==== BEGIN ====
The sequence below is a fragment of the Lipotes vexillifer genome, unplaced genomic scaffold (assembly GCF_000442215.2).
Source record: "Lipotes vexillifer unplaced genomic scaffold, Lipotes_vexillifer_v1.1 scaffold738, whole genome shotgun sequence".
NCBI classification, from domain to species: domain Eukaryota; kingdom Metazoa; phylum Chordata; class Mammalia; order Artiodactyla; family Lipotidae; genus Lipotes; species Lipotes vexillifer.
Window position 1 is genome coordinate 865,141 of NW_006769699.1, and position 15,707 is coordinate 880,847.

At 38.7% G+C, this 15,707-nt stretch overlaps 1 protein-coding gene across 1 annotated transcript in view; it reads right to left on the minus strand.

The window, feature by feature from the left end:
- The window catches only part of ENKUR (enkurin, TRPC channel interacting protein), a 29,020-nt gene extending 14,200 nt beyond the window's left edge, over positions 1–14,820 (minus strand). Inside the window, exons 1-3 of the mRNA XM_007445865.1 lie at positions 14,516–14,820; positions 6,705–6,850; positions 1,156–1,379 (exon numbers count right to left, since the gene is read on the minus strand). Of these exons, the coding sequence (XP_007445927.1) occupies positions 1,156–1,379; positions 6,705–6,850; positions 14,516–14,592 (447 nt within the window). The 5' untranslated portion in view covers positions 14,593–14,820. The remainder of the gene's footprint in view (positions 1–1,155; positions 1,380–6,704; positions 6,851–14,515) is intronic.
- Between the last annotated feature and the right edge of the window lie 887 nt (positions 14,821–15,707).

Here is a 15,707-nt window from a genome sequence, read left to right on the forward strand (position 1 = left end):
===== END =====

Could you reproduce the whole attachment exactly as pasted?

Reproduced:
The sequence below is a fragment of the Lipotes vexillifer genome, unplaced genomic scaffold (assembly GCF_000442215.2).
Source record: "Lipotes vexillifer unplaced genomic scaffold, Lipotes_vexillifer_v1.1 scaffold738, whole genome shotgun sequence".
NCBI classification, from domain to species: domain Eukaryota; kingdom Metazoa; phylum Chordata; class Mammalia; order Artiodactyla; family Lipotidae; genus Lipotes; species Lipotes vexillifer.
Window position 1 is genome coordinate 865,141 of NW_006769699.1, and position 15,707 is coordinate 880,847.

At 38.7% G+C, this 15,707-nt stretch overlaps 1 protein-coding gene across 1 annotated transcript in view; it reads right to left on the minus strand.

The window, feature by feature from the left end:
- The window catches only part of ENKUR (enkurin, TRPC channel interacting protein), a 29,020-nt gene extending 14,200 nt beyond the window's left edge, over positions 1–14,820 (minus strand). Inside the window, exons 1-3 of the mRNA XM_007445865.1 lie at positions 14,516–14,820; positions 6,705–6,850; positions 1,156–1,379 (exon numbers count right to left, since the gene is read on the minus strand). Of these exons, the coding sequence (XP_007445927.1) occupies positions 1,156–1,379; positions 6,705–6,850; positions 14,516–14,592 (447 nt within the window). The 5' untranslated portion in view covers positions 14,593–14,820. The remainder of the gene's footprint in view (positions 1–1,155; positions 1,380–6,704; positions 6,851–14,515) is intronic.
- Between the last annotated feature and the right edge of the window lie 887 nt (positions 14,821–15,707).

Here is a 15,707-nt window from a genome sequence, read left to right on the forward strand (position 1 = left end):